By Noam Livnat
Chief Product & Innovation Officer
SpaceIQ

There’s no substitute for data-backed decision-making. Big Data has become almost mythic in the realm of facilities management. Harness data and you’ll obtain insights to capitalize on the strategic elements of your workplace. But before unlocking the many secrets of Big Data for smart facility management, you need ways to identify, collect, and analyze it.

Big Data is cultivated and harvested from strategic technologies dedicated to measuring specific variables. The more variables you track and measure, the more of your workplace you can quantify. The more you quantify, the more you control. This is the power of Big Data.

The go-to collection mechanism is the workplace Internet of Things (IoT). The IoT takes physical variables and turns them into digital insights. A broad IoT network highlights the key elements of your workplace and beyond. Once you understand the minutiae of how your workplace runs, it’s time to unlock the power of Big Data for smarter facilities management.

What is “smart” facilities management?

Smart building facility management is the way of the future. It involves building out a workplace IoT network, collecting pertinent data, and aggregating that data into identifiable trends. Those trends and patterns then drive positive change in the workplace.

Smart facilities management can range from simple to complex, depending on the focus. For example, motion sensors attached to lights to conserve electricity is different than using occupancy sensors to determine what time of day people use specific workspaces and for how long. In either case, facilities managers have the tools and insights to shape the workplace around the needs of employees and company expectations.

Building a smarter building

The importance of the IoT in smart facilities management is undeniable. In recent years, IoT in facility management has become the norm. Thankfully, it’s also become much simpler to integrate. Building out an IoT means building out a smarter building—the foundation of smarter facilities management. Here’s how:

  • Sensors. Sensors are point-of data collection devices. They measure a quantifiable action. Someone walks past a motion sensor and triggers it. The A/C kicks on from a smart thermostat reading. That action becomes a data point, studied by facility managers to affect change. The more sensors measuring different variables, the more insight and understanding facility managers have in how the workplace functions and what it needs.
  • Beacons. Beacons are the nodes of the IoT. In a workplace with dozens of deployed sensors, beacons tie them all together and relay the continuous data they’re transmitting. Beacons are organizational tools, meant to bring order to the IoT.
  • Applications. Turning sensor blips into meaningful data is the product of an application. More than making data readable, programs leverage the power of computation to provide automatic insights. Data fed into programs gets processed more thoroughly than any one person might be capable of, yielding insights at a granular level.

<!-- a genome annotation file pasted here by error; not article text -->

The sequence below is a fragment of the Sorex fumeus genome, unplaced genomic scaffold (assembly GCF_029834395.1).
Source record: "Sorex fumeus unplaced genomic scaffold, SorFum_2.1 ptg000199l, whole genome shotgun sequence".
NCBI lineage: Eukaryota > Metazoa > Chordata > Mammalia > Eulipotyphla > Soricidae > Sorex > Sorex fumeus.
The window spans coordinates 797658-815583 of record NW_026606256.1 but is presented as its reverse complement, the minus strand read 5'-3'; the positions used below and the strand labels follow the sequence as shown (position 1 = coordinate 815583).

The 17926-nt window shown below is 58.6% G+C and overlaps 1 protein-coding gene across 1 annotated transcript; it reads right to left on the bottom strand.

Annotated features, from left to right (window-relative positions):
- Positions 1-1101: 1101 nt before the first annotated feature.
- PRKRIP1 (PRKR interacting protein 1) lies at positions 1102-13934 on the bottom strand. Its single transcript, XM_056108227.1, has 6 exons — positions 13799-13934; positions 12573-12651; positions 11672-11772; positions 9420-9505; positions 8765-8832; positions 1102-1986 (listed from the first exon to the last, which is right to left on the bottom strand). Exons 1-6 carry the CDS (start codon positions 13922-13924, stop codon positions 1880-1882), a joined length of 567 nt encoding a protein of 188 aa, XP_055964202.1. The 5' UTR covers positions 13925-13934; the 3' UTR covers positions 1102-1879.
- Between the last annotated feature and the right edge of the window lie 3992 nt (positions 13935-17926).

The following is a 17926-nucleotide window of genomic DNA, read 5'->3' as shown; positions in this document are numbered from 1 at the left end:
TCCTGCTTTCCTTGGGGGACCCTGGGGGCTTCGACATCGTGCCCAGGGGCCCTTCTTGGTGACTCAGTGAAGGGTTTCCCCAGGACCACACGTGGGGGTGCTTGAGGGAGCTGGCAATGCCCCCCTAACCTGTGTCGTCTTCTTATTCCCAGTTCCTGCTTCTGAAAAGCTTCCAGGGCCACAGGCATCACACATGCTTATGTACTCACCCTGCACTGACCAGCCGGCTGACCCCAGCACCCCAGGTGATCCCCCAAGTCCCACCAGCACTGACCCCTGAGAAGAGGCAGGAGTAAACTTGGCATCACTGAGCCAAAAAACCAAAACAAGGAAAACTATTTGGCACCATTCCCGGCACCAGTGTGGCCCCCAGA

• Automation. Automation is an inevitable part of working with the IoT and a boon for facility managers. Automation applies to both data and processes—handling aggregated data and what processes should respond. If an occupancy sensor is active, it will show a conference room as occupied. If a desk assignment is updated, information is pushed to update wayfinding software. The connections of the IoT make automation beneficial and essential.

Quantifying workplace operations and digitizing the delivery system builds the foundation for accessing Big Data. The infrastructure may be physical (sensors, beacons), but the insights and action plans are digitally rooted (applications, automations).

Using insights to affect change

Every data point about the workplace is important—even when they may seem unimportant. Having the luxury of ruling out meaningless data points means you have insights about different aspects of work. Focus on the trends and patterns, qualify the outliers, and use data to create supported theories about how to shape the workplace.

If the sensors at your hot desks show constant occupancy, but your conference rooms are rarely used, it’s a sign of how employees use your space. If your smart thermostat triggers the A/C in frequent intervals, it’s a sign you need repairs and updates to the HVAC system. There are infinite examples like these, each with valuable insight about a particular aspect of the workplace. Putting Big Data to work to understand them is the first step in changing and improving your workplace. From there, it’s about measuring the benefits—costs, culture, productivity, and anything else you’re focused on understanding or improving.

Measuring the power of intelligent insights

There’s no match for technology in facilities management and the power of IoT-collected workplace data—or the insights it provides. Quantifying specific variables and turn them into meaningful improvements means tapping into the core framework of what your workplace is. By leveraging intelligent insights, facilities managers can fundamentally change the impact the workplace has on the people using it.

Interested in turning your workplace into an epicenter for IoT-powered insights? Get the SpaceIQ guide to smart sensors and beacons.